More published writing

Last semester I took ADTED: Historical and Social Issues in Adult Education. To sum up, we talked about issues like the fundamental purpose of adult education, the role of experience and background (like race, socioeconomic class, etc.) in adult education, the role of power in adult education practice, and, most pertinent to me, the role of technology in adult education.

I’ve published the four critiques I wrote for this class, and they have been added to my list of writings on the left hand side of this page. I’ve enabled tags on my pages (something Movable Type wasn’t doing by default), so you can access a collection specifically of my ADTED 510 writings using the tag “adted510”.

Summer’s End

Yesterday was Labor Day, widely recognized in this country as the official end of summer. Am I sad? A little. But truth be told, I am excited (though a little anxious) to begin class tomorrow.

I am working towards my M.Ed. in Adult Education, and the class I’m taking is entitled Historical and Social Issues in Adult Education (ADTED 510 here at PSU). I enjoy being in the Adult Education program; its focus on critical reflection grounded in practice is an ideal compliment to the work I do and the interests I have. The program requires LOTS of reading, writing and dialog – in short, it encapsulates the ideals of a traditional socratic education. It is rigorous and intellectually challenging. I expect to continue to have my assumptions tested by the learning materials, the faculty, and my learning peers. I have 12 credits to go in the M.Ed. and hope to be finished by Summer 2011.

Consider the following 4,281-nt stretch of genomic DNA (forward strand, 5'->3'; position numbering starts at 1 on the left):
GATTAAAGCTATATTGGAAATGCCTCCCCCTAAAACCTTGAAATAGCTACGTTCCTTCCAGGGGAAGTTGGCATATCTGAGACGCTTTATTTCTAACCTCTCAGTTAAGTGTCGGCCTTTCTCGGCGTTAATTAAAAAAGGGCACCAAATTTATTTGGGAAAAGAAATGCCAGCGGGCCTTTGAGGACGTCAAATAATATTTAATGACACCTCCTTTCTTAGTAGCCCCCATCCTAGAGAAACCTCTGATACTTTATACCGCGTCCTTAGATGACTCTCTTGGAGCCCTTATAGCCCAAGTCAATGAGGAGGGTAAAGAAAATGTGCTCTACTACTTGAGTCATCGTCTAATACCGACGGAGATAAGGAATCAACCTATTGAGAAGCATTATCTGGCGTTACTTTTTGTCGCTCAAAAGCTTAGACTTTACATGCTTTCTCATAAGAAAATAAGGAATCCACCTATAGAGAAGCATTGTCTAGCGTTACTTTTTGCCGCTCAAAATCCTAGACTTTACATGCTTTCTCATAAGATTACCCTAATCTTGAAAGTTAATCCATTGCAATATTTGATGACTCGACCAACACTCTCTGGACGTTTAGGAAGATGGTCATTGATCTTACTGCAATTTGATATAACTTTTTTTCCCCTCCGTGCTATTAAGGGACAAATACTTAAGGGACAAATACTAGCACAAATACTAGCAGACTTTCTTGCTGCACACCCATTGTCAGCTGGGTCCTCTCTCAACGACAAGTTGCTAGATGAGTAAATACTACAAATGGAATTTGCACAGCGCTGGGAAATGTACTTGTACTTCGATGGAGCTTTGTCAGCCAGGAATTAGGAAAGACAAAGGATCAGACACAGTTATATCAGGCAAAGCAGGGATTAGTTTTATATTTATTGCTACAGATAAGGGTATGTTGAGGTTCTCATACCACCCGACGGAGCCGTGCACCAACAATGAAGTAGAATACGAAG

Why do I torture myself like this? Isn’t it easier to just operate on the same assumptions that have brought me life and career success to this point? Why spend ridiculous sums of money for an education that is in no way guaranteed to pay itself off anytime soon (and tuition is ridiculous these days, even with the 75% discount I get as a PSU staff member)? The answer lies in the intangibles, and I suppose the best analogy I can come up with is to compare intellectual pursuit to physical fitness.